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PHY484H1/1484H
Relativity Theory II

Official description

Applications of General Relativity to Astrophysics and Cosmology. Introduction to black holes, large-scale structure of the universe.

Prerequisite
PHY483H1
Co-requisite
n.a.
Exclusion
n.a.
Recommended preparation
APM346H1/APM351Y1
Textbook
                            ['No required textbook, but full online lecture notes are provided.']
                        
Breadth requirement
BR=5
Distribution requirement
DR=SCI

Additional information

This course follows on from PHY1483F. We begin by outlining how Einstein's equations can be derived from an action principle from scratch. Applying them, we find the conditions under which gravity is attractive, and describe gravitational lensing. Next, we develop the story of homogeneous isotropic FRW cosmology, and introduce the idea of inflation. Then we discuss aspects of the thermal physics of the early universe. After that, we give an outline of the theory of inflationary perturbations and how they grow over time, and connections to experiment. Next, we turn to introducing black hole thermodynamics, extra dimensions, and alternative theories of gravity. We finish up with a brief introduction to numerical relativity.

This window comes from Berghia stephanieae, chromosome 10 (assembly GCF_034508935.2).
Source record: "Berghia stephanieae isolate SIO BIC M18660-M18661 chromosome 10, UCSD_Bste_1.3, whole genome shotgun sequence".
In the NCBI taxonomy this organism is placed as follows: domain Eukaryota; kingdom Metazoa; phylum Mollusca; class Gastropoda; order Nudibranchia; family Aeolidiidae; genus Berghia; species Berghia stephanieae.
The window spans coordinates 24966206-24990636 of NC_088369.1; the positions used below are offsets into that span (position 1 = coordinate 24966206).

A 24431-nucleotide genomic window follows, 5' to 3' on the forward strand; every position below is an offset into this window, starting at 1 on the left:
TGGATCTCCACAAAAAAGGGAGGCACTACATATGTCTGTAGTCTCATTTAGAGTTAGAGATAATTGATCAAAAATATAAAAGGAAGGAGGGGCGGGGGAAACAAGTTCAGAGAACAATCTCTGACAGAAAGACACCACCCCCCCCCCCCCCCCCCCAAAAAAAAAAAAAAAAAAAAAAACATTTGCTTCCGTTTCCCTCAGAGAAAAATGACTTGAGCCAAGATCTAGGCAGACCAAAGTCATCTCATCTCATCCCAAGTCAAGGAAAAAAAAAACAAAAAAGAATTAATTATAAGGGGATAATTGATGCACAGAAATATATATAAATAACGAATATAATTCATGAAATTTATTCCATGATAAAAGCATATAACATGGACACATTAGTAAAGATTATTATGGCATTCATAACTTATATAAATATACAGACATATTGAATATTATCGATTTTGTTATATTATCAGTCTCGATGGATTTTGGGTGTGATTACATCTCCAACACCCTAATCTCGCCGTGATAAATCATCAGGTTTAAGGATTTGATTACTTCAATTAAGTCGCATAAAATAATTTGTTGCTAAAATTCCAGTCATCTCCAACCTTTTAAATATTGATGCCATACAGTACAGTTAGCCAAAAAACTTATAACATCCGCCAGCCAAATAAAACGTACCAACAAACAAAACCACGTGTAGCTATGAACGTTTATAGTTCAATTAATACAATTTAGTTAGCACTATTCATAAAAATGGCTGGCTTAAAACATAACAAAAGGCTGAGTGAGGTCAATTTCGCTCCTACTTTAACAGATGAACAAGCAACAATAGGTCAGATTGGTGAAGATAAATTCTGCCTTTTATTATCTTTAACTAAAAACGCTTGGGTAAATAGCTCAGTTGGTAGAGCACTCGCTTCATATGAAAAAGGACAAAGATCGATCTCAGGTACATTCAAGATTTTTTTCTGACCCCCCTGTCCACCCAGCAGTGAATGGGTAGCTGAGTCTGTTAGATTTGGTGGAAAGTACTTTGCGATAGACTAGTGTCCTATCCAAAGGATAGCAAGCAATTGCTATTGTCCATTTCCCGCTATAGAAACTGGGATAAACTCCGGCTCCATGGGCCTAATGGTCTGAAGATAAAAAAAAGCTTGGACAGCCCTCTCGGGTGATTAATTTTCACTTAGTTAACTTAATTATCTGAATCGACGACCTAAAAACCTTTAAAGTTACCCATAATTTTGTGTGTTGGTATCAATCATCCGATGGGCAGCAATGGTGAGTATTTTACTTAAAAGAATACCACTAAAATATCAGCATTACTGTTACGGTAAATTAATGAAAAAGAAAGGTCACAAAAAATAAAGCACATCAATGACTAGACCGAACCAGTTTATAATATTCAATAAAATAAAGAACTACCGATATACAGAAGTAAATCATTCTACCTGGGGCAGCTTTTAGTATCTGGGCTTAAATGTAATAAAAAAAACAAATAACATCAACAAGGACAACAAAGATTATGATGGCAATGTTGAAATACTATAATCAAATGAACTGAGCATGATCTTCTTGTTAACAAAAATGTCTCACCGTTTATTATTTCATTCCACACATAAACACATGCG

course title
PHY484H1/1484H
session
winter
year of study
4th year
time and location
24L: LEC0101: MR10, Room: MP606, In Person LEC9101: MR10, On Line Synchronous At this time, the University has not made a final decision about course delivery for the Winter 2021 term. The Faculty of Arts & Science will be updating Winter term course delivery information based on public health guidelines.
instructor

Delivery Methods

In Person

A course is considered In Person if it requires attendance at a specific location and time for some or all course activities.*.

* Subject to adjustments imposed by public health requirements for physical distancing.

Online - Synchronous
A course is considered Online Synchronous if online attendance is expected at a specific time for some or all course activities, and attendance at a specific location is not expected for any activities or exams.
Asynchronous
A course is considered Asynchronous if it has no requirement for attendance at a specific time or location for any activities or exams.